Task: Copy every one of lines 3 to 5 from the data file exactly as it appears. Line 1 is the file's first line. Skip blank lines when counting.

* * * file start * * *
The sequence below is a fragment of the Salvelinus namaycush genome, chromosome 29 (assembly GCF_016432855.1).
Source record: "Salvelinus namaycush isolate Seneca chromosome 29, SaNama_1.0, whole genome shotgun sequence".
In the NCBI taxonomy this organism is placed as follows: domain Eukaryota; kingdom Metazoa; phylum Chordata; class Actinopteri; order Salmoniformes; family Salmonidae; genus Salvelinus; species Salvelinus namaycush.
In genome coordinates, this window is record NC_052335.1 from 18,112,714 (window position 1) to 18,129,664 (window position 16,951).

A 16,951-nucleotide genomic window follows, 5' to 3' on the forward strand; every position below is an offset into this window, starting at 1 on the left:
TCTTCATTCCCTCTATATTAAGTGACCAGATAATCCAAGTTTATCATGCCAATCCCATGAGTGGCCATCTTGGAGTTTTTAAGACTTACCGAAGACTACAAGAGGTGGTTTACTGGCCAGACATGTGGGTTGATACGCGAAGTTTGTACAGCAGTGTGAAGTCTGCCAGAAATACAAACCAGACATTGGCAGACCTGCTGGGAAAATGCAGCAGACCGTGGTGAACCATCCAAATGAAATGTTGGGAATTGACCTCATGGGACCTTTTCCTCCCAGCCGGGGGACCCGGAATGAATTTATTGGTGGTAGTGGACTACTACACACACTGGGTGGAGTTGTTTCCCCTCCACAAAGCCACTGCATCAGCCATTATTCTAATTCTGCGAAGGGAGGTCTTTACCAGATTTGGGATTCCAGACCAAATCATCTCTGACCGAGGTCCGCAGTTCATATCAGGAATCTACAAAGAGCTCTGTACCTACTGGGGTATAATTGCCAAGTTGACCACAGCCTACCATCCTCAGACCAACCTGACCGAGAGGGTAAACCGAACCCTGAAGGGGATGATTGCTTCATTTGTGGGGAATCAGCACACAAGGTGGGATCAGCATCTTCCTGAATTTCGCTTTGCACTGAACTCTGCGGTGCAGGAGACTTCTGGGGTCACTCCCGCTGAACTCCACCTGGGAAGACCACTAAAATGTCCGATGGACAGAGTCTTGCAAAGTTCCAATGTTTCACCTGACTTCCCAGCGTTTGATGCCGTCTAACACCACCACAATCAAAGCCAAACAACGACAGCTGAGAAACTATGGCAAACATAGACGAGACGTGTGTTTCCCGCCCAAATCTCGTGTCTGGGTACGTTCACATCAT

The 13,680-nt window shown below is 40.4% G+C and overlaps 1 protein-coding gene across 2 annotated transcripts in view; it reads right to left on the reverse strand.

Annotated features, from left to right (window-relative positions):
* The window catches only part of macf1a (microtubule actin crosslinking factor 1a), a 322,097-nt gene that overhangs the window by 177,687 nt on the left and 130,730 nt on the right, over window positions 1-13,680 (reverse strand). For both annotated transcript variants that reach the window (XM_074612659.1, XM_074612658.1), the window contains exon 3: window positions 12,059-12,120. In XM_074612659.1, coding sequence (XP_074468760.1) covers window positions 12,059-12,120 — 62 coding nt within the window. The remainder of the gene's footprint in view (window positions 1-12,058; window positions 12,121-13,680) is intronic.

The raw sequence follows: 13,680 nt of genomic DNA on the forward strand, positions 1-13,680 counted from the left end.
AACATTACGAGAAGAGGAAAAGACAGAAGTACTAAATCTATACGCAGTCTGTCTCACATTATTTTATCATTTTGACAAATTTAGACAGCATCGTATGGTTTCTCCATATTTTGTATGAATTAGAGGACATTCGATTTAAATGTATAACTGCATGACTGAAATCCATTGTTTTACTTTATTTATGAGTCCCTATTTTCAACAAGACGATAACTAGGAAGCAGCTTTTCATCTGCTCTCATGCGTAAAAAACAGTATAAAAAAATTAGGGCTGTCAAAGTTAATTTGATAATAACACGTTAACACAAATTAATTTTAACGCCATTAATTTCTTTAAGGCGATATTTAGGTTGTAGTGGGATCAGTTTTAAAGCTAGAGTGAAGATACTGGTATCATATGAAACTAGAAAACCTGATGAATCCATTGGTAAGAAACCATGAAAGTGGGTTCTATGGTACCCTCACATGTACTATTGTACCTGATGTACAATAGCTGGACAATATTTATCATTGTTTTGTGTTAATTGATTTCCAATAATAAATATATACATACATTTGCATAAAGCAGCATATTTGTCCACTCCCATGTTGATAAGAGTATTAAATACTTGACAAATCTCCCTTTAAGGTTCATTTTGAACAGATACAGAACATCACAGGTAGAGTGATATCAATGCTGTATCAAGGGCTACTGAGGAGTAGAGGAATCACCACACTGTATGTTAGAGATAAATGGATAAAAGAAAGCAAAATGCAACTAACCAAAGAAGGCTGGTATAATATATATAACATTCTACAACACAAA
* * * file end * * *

In the NCBI taxonomy this organism is placed as follows: domain Eukaryota; kingdom Metazoa; phylum Chordata; class Actinopteri; order Salmoniformes; family Salmonidae; genus Salvelinus; species Salvelinus namaycush.
In genome coordinates, this window is record NC_052335.1 from 18,112,714 (window position 1) to 18,129,664 (window position 16,951).

A 16,951-nucleotide genomic window follows, 5' to 3' on the forward strand; every position below is an offset into this window, starting at 1 on the left: